Yeah, Job 1:21, “Naked I came from my mother’s womb and naked I shall depart. The Lord gave and the Lord has taken away: may the name of the Lord be praised”.

    Hugely difficult words to swallow and I guess we address it in church through songs like “Blessed Be The Name of The Lord”. It concerns me that churches the world over have congregations full of people singing these words, seemingly meaningfully, but are we really in tune with what we are saying when we do so? I find that song so much more meaningful now remembering how hard it was to sing (if even I dared) in the weeks and months following little Olivia’s tragic death last year.

    I guess my posts on my blog of late are trying to explore the notion that art, film and music helps us address the big issues we shy from in our day to day conversations and thoughts. I think it is helpful to explore these things and the theme will continue in the next batch of posts…although culture, expression and connection will be touched upon first along with the importance of John Peel…

  3. 3 exactscience October 21, 2008 at 1:59 pm

    “When you’re conscious and writing from a place of insight and simplicity and real caring about the truth, you have the ability to throw the lights on for your reader.” Anne Lamott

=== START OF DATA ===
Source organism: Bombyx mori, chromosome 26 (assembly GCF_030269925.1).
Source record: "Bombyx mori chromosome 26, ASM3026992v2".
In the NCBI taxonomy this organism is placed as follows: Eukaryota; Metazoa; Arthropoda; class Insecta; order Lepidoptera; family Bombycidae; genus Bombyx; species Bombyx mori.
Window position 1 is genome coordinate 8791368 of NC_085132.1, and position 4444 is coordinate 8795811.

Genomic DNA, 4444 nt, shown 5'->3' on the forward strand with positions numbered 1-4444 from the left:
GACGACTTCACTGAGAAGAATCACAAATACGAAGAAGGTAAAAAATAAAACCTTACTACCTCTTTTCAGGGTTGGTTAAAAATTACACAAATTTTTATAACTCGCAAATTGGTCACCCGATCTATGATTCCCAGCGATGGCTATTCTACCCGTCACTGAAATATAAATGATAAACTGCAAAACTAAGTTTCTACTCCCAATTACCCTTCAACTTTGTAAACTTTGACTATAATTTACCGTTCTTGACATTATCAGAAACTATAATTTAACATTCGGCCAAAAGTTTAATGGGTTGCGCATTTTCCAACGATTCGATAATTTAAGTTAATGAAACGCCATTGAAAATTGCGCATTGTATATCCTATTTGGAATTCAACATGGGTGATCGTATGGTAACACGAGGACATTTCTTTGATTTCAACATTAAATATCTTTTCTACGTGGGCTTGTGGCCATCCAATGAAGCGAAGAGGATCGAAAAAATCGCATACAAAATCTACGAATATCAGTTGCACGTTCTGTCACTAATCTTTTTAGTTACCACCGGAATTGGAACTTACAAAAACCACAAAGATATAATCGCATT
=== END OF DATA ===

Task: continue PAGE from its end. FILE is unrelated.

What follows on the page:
That to me is what art is all about albeit the Ms Lamott is writing about writing.

    Just to touch on John Peel, cause you mention him. In referring to Teenage Kicks he said that he didn’t think there was anything you could add or take away to make it better. I think that is the crux of all great art.

  4. 4 thestatethatiamin October 21, 2008 at 8:35 pm

    Thanks for the comments exactscience. That Anne Lamott quote is not one I’ve come across before, but is so true. As for John Peel and Teenage Kicks, funnily enough I was listening to The Undertones today and have drafted a post about that very song…coming to a blog you know where very soon…hope you’re doing better than on Sunday. Peace.

  5. 5 brunettekoala October 21, 2008 at 9:47 pm

    Looking forward to that post!!

  6. 6 echostains November 7, 2009 at 10:59 am

    Hi, I too saw Dead Dad a few years ago, also Guther Von Hagens Body Worlds. Though both vastly physically different in the way the art is expressed. I was indeed struck by the same thought as Mueck: the thought I had when I lost my own Father and experienced the emptiness and the incredulity that he had gone and I was looking only at his shell. I viewed the realisation of this as Life affirming: that the body is indeed a shell and that the spark within us (life) is miraculous and should be celebrated. Mueck’s tribute to his late father is moving and goes beyond the sculpture, – it is everything he carries from his father, including his memories. The scukpture occupies a physical space: the man, his father an internal one.
    Kind Regards

  1. 1 He is not here « Bring on the joy Trackback on October 20, 2008 at 8:39 am

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"The priest in the booth had a photographic memory for all he had heard. He took all of my sins and he wrote a pocket novel called "The State That I'm In"". From "The State I Am In" by Belle and Sebastian